B-52 crews use 'smart-guided' cluster bomb

  • Published
  • By Senior Master Sgt. Rick Burnham
  • Air Force Print News
Air Force B-52 Stratofortress crews made history April 2 when they dropped six sensor-fused cluster bombs on a column of Iraqi tanks headed south out of Baghdad.

The bombing runs resulted in the destruction of the tanks and marked the first time in history that CBU-105 Wind Corrected Munitions Dispensers have been used in combat, officials from the Combined Forces Air Component Command said.

The CBU-105 is a "smart-guided" cluster bomb. It disperses smaller bombs that sense the engine heat from armored vehicles and then fire downward to destroy them. In addition, it is equipped with wind-compensating technology that steers the munitions to precise targets by compensating for launch conditions, wind and adverse weather.

The historic bombing runs were part of a highly successful period of Operation Iraqi Freedom for coalition aircraft, one that Department of Defense officials lauded during an April 2 press briefing at the Pentagon. Army Maj. Gen. Stanley A. McChrystal, vice director of operations for the Joint Staff, said bombing of the Iraqi capital in recent days has been astounding, both in its precision and in its overall effect.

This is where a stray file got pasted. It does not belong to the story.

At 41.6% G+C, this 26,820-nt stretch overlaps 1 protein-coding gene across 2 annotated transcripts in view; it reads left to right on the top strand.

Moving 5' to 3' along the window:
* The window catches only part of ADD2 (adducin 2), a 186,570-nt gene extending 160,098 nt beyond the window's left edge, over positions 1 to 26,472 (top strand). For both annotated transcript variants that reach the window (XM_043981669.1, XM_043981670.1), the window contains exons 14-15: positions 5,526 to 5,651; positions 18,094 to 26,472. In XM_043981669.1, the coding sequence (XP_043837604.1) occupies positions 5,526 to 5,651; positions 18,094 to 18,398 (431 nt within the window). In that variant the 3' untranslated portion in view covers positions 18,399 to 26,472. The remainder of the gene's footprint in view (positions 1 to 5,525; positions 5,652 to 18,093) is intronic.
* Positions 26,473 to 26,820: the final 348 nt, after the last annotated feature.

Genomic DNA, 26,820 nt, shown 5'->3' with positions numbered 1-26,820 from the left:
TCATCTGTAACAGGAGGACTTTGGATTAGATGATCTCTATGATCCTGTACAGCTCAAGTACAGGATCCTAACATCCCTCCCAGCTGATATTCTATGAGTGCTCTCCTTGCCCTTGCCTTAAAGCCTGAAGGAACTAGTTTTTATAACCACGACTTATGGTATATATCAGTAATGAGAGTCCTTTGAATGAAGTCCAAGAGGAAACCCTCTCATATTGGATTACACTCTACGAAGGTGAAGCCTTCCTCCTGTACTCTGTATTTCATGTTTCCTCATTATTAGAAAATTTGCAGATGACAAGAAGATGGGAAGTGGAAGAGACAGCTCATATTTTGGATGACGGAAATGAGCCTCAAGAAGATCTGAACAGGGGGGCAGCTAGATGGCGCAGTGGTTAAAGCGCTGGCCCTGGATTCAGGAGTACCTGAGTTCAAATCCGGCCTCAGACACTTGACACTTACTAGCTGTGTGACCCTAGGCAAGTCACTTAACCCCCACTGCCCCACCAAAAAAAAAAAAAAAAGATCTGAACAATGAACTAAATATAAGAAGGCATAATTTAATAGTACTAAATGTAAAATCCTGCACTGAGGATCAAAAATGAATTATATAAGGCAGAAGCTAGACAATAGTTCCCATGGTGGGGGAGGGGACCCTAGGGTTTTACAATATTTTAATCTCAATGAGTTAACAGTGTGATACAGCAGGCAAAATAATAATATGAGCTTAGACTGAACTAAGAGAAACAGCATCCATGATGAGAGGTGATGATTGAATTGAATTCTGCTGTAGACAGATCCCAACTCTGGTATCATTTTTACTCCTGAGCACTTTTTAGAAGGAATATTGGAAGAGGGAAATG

"The pounding that Baghdad has taken has been extraordinarily precise in its nature," he said. "It has been nothing like what some people visualize as the destruction of a city. It is focused on regime-oriented targets and very carefully done. So certain things have been pounded, but only those are things that represent regime-oriented targets."

To illustrate that point, the general showed reporters video of a recent F-117A Nighthawk bombing run that used a precision-guided weapon to pummel a surface-to-air missile facility on the southwestern outskirts of Baghdad.

Coalition aircraft flew more than 1,000 sorties over Iraq on April 1, McChrystal said. The focus of air operations was on regime leadership targets, Republican Guard divisions and on countering missile threats, he added. Coalition forces have fired more than 700 cruise missiles and have dropped more than 10,000 precision-guided munitions since Operation Iraqi Freedom began.

Many of the recent missions have concentrated on Iraq's Republican Guard, he said, adding that those missions have made an everlasting impact on the "elite" forces of Saddam Hussein.

"It is somewhat unclear on the battlefield, because there has been reinforcement of the Medina and Baghdad sectors by some additional Republican Guard organizations," he said. "But I would say that the Medina and Baghdad divisions are no longer credible forces."